Article 30 may, however, contain the most pertinent statement of all on behalf of the unborn. It states that “nothing in this declaration may be interpreted as implying for any state, group, or person any right to engage in any activity, or to perform any act, aimed at the destruction of any of the rights and freedoms set forth herein.”
Father Pavone explained Article 30 using this illustration: “If I claimed to practice a religion that required me to kill another human being every Sunday as part of the worship service, although I have the freedom of religion, I do not have right to destroy the life of another human being.”
This also applies to abortion, said the priest. “The right to life, which is inherent and incapable of being annulled by any government, may not be trampled upon in the name of religious freedom.”
“It is a favorite position of defenders of abortion to claim their ‘right to believe what they want’ and to ‘have their own opinion’ about the status of the child in the womb.” But the right of someone to live is not compromised simply because someone else does not recognize that right, Father Pavone wrote in a Pontifical Council for the Family statement.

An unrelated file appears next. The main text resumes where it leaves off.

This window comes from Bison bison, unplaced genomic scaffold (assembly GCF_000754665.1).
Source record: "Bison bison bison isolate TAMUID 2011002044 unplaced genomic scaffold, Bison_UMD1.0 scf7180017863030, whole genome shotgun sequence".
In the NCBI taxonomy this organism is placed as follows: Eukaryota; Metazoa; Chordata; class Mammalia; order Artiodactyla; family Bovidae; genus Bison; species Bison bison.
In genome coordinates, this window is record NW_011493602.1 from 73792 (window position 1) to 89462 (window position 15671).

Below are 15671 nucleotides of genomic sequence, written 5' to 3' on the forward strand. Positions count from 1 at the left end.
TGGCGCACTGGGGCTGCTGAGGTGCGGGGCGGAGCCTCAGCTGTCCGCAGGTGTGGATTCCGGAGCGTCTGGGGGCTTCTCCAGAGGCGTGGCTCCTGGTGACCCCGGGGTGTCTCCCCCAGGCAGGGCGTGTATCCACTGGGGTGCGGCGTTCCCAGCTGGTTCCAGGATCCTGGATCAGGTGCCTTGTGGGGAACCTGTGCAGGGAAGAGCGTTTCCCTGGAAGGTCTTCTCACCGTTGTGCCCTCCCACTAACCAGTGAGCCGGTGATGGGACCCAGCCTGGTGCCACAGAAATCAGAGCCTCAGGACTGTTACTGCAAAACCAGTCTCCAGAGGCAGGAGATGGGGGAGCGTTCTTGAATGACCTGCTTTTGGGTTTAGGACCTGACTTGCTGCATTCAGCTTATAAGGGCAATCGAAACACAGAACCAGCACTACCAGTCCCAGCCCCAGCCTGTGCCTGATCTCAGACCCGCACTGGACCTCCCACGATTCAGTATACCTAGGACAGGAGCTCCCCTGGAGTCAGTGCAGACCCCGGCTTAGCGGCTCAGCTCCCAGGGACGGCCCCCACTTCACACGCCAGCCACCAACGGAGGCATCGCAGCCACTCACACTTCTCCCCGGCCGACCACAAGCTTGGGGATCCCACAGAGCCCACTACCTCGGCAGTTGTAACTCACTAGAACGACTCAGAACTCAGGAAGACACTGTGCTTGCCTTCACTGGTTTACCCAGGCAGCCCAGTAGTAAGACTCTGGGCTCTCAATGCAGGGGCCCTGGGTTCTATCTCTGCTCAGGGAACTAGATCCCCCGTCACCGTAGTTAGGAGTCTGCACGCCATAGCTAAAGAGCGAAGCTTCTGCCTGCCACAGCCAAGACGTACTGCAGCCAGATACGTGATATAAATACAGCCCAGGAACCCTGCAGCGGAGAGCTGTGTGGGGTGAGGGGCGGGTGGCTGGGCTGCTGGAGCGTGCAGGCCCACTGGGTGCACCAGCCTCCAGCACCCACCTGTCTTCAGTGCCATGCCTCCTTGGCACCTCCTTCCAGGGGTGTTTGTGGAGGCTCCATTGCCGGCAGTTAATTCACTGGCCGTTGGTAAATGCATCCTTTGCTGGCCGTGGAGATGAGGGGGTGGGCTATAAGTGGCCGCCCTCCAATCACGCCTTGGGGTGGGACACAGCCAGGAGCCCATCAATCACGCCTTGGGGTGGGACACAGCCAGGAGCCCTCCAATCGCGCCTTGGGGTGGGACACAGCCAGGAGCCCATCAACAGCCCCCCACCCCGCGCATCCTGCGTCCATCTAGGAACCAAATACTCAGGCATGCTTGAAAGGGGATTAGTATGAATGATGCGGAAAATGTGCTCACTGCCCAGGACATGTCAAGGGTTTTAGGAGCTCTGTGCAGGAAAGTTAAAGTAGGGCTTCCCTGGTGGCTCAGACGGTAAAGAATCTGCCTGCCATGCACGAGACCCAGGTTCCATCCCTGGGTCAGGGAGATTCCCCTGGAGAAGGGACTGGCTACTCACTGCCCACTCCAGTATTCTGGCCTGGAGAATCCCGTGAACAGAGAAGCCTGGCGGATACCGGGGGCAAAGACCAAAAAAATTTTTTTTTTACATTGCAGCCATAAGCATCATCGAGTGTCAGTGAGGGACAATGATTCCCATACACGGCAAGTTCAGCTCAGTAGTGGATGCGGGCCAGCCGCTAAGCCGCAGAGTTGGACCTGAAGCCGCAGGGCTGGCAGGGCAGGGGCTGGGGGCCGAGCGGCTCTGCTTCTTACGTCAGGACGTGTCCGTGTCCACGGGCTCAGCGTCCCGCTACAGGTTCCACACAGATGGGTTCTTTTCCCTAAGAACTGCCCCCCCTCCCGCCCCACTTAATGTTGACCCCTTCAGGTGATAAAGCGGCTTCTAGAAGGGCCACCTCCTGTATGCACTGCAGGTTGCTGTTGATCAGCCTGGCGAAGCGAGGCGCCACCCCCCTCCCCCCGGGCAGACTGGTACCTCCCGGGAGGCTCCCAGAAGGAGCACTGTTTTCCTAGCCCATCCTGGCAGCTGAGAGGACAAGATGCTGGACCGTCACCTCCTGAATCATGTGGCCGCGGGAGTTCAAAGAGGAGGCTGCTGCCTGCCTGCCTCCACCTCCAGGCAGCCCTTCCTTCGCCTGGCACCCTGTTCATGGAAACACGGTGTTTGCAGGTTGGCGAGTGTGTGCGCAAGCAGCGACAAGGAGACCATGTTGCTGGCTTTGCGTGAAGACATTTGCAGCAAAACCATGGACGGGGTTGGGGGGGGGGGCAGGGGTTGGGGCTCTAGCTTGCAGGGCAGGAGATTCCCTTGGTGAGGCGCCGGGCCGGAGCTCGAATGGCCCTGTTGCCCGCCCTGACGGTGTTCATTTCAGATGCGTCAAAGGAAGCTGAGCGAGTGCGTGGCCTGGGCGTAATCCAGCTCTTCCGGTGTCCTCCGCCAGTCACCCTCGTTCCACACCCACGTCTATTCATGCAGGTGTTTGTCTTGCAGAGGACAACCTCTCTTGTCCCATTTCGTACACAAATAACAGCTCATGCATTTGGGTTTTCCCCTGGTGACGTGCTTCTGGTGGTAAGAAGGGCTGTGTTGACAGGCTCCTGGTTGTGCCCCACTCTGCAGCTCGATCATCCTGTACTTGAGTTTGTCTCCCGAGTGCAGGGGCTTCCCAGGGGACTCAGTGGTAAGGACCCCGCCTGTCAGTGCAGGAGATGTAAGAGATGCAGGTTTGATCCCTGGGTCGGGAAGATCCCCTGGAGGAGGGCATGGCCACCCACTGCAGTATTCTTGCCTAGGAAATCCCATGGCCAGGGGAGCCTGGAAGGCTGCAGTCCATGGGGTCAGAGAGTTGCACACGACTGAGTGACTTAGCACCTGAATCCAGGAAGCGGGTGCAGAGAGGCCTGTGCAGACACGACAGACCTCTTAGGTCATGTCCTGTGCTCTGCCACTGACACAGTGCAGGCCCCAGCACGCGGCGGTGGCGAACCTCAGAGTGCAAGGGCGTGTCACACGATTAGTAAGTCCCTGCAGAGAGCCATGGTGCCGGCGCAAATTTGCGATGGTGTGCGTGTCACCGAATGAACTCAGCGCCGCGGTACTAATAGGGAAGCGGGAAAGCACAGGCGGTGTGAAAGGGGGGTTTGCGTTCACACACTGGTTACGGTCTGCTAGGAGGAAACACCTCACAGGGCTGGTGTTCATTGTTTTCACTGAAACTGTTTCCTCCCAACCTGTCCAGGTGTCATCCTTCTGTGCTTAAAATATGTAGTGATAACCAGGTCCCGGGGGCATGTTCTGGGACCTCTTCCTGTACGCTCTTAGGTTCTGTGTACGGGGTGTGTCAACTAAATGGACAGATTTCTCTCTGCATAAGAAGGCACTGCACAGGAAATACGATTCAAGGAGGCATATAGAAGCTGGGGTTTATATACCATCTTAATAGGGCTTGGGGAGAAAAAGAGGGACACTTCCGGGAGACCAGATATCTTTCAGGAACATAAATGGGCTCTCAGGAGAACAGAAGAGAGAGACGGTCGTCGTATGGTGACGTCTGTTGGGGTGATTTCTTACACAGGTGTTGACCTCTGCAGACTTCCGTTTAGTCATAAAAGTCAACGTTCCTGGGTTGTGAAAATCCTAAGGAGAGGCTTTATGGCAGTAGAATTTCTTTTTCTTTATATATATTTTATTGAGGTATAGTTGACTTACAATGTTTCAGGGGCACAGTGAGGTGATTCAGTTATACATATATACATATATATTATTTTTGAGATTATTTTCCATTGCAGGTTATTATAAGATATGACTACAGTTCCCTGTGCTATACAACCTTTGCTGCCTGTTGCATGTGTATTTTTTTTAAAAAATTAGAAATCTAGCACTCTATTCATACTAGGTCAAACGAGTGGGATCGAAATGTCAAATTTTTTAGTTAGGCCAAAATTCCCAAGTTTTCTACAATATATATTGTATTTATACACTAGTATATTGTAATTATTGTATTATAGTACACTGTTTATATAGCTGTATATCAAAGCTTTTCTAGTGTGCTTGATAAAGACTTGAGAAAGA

The proponents of abortion have used some of the same citations from the Universal Declaration of Human Rights to make a case for the “reproductive rights” of women, which, they contend, supersede the rights of the unborn. The interpretation of the Declaration seems to turn on the personhood status of the unborn in much the same way that it does in laws throughout the United States. If an unborn child is not considered a person under the Declaration, then it does not share the same inherent rights that its parents have. Following such logic, killing an unborn child by abortion does not violate the terms of the Declaration.
As a coordinator of pro-life activities throughout the world, Father Pavone has monitored the activities of the United Nations and is promoting a strategy to assert the “human-ness”—and therefore the inherent rights—of the unborn. The current U.N. strategy is one that he finds particularly challenging to the pro-life movement.